Blanchet supports Alberta's Sovereignty Act as long as oil isn't part of the equation

Bloc Québécois leader Yves-François Blanchet believes the pathway to Albertan independence is more straightforward than ever under the Alberta Sovereignty Within A United Canada Act.

Blanchet supports Alberta's Sovereignty Act as long as oil isn't part of the equation
THE CANADIAN PRESS/Adrian Wyld
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"It might be a good idea," said Blanchet. "Alberta should call a referendum for its people, and if they vote yes, that's the end to it," he told reporters.

Alberta Premier Danielle Smith introduced the Sovereignty Act to the Alberta legislature on Tuesday, giving her cabinet the power to identify federal legislation deemed 'unconstitutional' or 'harmful' to the province and present a motion to the Legislature. It isn't a precursor to separation.

Should the bill pass, the province would "stand up to federal government overreach and interference" in areas of provincial jurisdiction on a case by case basis, including property rights, energy, natural resources, health and education.

"It's a very popular sport in Ottawa to challenge provincial laws in courts," said Blanchet. "Anybody who feels they are a [sovereign] people are entitled to self-determination."

According to the government backgrounder, "the constitutionality of each [motion] brought under the act must be drafted carefully and reviewed case by case to ensure the resolutions are constitutionally defensible."

Smith assured that the government would meet all constitutional and legal requirements before challenging perceived federal overreach and would respect court decisions if a response is contested successfully.

Blanchet also cautioned Alberta against defining itself as a petro-state, adding, "I hope oil is not the definition." According to him, it should centre on provincial territory, values and language. "We know that Quebec does go with ... those parameters, but I'm not sure Alberta does."

Should Alberta try to establish its sovereignty, the Bloc leader warned against doing so with one foot out the door, arguing it would face a legal challenge from the Supreme Court of Canada.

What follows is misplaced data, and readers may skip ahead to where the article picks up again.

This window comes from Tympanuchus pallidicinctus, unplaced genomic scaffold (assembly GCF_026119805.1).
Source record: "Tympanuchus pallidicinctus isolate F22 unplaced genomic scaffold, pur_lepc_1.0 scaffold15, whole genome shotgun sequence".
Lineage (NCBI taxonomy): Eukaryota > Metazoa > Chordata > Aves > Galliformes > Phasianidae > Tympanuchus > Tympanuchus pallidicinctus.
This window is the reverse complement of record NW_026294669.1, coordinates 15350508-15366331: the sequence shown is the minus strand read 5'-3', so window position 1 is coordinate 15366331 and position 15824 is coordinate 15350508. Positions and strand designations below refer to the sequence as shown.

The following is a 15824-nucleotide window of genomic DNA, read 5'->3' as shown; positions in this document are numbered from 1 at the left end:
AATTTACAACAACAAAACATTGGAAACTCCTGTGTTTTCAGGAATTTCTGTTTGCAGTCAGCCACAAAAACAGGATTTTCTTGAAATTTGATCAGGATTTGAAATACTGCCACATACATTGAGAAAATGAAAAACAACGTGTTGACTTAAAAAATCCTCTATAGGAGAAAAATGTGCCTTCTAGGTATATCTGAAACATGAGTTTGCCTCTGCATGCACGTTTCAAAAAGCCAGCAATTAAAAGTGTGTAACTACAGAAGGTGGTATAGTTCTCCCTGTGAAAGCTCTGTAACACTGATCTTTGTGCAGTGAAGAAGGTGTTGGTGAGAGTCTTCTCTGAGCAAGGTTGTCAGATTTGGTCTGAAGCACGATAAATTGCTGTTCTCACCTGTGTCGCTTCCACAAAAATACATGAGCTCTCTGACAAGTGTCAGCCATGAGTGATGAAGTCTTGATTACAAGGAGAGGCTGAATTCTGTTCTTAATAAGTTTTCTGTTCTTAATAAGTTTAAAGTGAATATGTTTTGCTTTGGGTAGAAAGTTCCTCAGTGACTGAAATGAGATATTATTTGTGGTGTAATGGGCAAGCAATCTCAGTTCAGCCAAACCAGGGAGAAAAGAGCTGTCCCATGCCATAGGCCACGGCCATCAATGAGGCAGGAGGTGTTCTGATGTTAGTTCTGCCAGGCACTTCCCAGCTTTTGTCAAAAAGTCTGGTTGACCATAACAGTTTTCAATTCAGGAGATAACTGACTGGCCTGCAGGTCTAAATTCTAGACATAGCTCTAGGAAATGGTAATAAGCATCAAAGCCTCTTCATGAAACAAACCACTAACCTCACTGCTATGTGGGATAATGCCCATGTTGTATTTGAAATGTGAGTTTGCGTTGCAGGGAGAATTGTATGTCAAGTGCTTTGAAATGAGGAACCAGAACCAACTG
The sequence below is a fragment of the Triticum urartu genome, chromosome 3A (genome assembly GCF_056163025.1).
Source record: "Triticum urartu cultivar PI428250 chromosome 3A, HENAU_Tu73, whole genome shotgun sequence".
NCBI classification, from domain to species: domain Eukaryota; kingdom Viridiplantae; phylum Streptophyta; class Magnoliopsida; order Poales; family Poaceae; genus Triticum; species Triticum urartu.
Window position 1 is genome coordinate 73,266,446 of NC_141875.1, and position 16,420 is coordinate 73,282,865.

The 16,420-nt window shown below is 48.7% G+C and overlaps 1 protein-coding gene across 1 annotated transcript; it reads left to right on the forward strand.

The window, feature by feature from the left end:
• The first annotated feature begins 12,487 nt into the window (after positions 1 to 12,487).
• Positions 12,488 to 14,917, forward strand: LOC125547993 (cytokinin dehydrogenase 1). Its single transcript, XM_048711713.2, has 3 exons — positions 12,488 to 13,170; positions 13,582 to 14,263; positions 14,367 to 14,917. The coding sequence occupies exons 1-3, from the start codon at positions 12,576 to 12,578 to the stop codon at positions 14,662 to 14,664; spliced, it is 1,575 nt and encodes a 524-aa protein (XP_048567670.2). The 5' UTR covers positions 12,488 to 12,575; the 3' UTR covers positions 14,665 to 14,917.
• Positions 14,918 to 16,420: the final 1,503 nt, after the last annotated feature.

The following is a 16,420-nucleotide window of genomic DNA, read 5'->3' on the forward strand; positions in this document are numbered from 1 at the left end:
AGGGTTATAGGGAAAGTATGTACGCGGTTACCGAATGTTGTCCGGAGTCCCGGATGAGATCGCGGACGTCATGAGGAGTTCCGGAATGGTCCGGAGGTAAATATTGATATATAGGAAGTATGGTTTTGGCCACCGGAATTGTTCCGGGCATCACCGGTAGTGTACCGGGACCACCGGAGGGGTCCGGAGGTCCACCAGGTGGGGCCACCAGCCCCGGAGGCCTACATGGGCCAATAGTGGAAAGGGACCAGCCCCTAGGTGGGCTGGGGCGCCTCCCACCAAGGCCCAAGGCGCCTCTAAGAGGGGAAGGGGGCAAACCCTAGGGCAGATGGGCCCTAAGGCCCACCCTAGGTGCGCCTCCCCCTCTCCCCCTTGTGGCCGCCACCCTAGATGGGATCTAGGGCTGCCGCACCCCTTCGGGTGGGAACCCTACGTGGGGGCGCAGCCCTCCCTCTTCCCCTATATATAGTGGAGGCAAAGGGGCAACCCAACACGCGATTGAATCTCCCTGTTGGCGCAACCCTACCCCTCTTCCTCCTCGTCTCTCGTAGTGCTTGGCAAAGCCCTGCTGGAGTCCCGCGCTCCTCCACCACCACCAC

Smith told the Calgary Eyeopener that relitigating Canada's Supreme Court ruling on the federal carbon tax could be in the cards upon receiving new information, according to legal advice she received. In March of 2021, the Supreme Court upheld the federal carbon tax in a 6-3 decision despite legal challenges from Alberta, Saskatchewan and Ontario.

"We have new information. We have a war in Ukraine. We have a global world increase in prices. We have global instability. We have an affordability crisis."

Smith said a potential relitigation of the federal carbon tax is one way to address concerns about her province's rising cost of living caused by the out-of-control pandemic spending.

However, Blanchet does not think Alberta is trying to declare independence. “[Instead, they are trying to show] they have big arms."

"The prime minister of Canada likes to show that he has big arms. Maybe he does not either," he said.

Premier Smith made it clear she believes she has nothing to apologize for defending Albertans against federal actions harmful to her province. "My loyalty is to Albertans — a proud and free people who are not mere subjects of politicians in Ottawa."

Ultimately, the Bloc leader digressed, adding he would be "a bit jealous" if Smith succeeded in separating Alberta from Canada. Smith clarified that separation is not in the cards for her government.

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  • By Ezra Levant

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